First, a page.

And the audiobook is narrated by none other than Ashley Eckstein, the voice of Ahsoka in The Clone Wars and Rebels. Bonus!
Flint, 13 and in 6th grade, is losing his eyesight. It has been deteriorating for a while and now he sits alone at lunch working on his entry for the “Find a Comic Book Star” contest – hoping to finish it before his eyesight is completely gone. His former best friend now bullies him, since Flint can no longer play on the football team as he used to, and now they call him “Squint.”
Then one day the new girl, McKell, sits with him at lunch. He first thinks it must be some kind of a trick, since she is friends with the popular group. When he realizes it is not a trick, Flint and McKell begin to develop a friendship – focused on McKell’s brother Danny’s, challenges on YouTube. She needs help to keep her promise to him – to complete certain challenges.
Hitting topics such as: bullying, empathy, loss, and friendship, as SLJ says, “Recommend for any library serving middle grade readers.”
Set in Lincoln , NE, this title is the 2019 winner of the Nebraska Center for the Book, Teen Novel Award.
Morris, Chad & Shelly Brown. Squint. Shadow Mountain, 2018.
When I was eighteen years old, I hiked with my freshman anthropology class from the Hudson-Meng dig site to Toadstool Geological Park, out in Nebraska’s Panhandle. It was one of the longest, hottest hikes I have ever trekked, the first where I’d ever heard the blood-freezing bone-shake tambourine of a rattlesnake and her tail, mere feet away from where I stood, and where I, with only my own two legs, traveled back in time. It is one of my favorite memories. Standing in a mostly-dry riverbank, after crossing over the pale limestone gashes in the the grasslands, eyes raised to the multicolored strata of the earthen walls around me, I was beneath and surrounded by different ages of the Earth, upon which feet so like mine might have tread. There is nothing that makes you feel smaller, more connected, more human.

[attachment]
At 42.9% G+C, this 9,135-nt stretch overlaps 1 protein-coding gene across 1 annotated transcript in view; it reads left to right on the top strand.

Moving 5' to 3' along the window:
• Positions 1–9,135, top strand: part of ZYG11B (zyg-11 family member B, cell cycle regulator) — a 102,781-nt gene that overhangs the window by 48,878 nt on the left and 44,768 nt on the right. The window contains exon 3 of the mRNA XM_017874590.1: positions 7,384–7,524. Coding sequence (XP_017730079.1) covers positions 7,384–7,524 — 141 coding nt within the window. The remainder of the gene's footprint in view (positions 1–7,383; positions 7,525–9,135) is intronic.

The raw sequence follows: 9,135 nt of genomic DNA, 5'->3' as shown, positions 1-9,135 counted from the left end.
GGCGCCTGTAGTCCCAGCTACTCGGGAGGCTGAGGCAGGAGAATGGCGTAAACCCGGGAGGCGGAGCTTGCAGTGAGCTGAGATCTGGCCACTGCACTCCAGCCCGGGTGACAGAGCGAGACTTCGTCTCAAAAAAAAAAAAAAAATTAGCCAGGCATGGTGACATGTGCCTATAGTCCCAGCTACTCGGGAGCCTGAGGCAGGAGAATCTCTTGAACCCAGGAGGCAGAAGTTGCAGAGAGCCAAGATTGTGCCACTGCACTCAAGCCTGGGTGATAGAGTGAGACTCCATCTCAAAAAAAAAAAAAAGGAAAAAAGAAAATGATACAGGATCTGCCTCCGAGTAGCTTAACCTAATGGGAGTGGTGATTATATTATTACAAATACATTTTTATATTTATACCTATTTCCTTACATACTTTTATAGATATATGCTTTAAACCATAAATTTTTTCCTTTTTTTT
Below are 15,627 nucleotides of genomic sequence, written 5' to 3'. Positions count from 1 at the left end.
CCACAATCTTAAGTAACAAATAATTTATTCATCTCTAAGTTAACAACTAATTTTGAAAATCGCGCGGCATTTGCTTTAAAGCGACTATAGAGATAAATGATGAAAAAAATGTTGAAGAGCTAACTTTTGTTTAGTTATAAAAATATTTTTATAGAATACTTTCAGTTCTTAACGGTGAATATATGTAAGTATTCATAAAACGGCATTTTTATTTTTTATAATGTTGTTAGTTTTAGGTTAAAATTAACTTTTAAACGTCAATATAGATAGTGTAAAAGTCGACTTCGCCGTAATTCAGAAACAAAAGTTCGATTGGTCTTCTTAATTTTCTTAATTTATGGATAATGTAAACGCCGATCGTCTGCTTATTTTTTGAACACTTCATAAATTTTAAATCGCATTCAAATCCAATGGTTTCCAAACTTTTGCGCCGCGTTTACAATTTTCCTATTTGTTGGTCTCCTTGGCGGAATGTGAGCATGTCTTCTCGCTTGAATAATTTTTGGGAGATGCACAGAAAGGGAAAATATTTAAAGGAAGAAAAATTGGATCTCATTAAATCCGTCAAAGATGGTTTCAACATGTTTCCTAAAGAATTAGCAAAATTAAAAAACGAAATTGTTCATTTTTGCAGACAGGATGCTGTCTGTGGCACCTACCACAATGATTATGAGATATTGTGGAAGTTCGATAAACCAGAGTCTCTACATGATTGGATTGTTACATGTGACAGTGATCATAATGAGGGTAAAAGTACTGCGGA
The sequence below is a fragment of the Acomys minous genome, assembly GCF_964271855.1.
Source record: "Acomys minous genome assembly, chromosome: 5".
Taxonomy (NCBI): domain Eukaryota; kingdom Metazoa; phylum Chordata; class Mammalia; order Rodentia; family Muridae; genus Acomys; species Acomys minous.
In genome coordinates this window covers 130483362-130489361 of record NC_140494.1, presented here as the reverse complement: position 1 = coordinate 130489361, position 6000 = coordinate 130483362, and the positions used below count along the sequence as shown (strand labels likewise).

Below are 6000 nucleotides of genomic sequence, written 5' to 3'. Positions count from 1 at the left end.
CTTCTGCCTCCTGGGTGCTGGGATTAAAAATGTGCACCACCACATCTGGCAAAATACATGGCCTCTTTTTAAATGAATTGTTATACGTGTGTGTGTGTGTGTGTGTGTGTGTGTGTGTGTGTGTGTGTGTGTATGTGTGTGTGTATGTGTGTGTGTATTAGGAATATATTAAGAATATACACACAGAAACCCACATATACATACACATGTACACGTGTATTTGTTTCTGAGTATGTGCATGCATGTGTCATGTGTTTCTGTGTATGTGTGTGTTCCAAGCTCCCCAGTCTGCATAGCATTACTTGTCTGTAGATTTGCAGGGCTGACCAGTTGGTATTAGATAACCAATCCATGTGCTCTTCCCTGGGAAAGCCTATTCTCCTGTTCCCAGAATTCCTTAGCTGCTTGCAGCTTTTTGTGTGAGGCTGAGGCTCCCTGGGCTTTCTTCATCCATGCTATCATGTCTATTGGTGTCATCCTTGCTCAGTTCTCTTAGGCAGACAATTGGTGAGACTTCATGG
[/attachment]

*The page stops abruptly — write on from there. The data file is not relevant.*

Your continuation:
Robert Macfarlane’s Underland swept me back to that moment in a breathtaking work of nonfiction. His writing is crisp, lyrical, and heart-cuttingly honest. The mark of an experienced storyteller traces through each paragraph and page like the webs of fungi beneath earth’s forests, connecting and communicating and enriching his experiences and ideas. Whether he is describing the way colors and sound return to the self after exiting a cave system, or forcing his body to crawl inch by claustrophobic inch through an unstable tunnel scarcely bigger than himself, there is a breath-robbing sense of adventure and awe throughout his journey.
There is also the sense of a great ache; we are, he writes, and circles back to, in the midst of the Anthropocene – the geological epoch of human impact, to be noted in the strata of our planet when we are long gone, “what will survive of us is plastic, swine bones and lead-207, the stable isotope at the end of the uranium-235 decay chain” (77). But this is not a book of pessimism, nor of misanthropy, even as it turns its gaze to The Hiding Place, in Olkiluoto, Finland, where we prepare to seal our nuclear waste. This is not a place of honour, the inscription for that chamber begins – a deterrent for the generations we hope that will come after us. And it is with the hope in the generations of whatever life that will come that the work is being done, Macfarlane realizes.
“The same three tasks recur across cultures and epochs: to shelter what is precious, to yield what is valuable, and to dispose of what is harmful” (8). This is why we go down into the Earth, why it features so heavily in our mythologies across our cultures and ages — what we have buried is a part of us, a reflection of us, what we grieve and what we hope for and what we believe in, the unknown selves we wish to uncover. It is as much a part of our future as it is our past. Underland begins with analyzing our reflexive revulsion to the underlands, and then peels back the earth and uncovers beauty and an incredible, unfathomable stretch of time that goes far before us, and will carry on far after.
Macfarlane, Robert. Underland: A Deep Time Journey. W. W. Norton, 2019.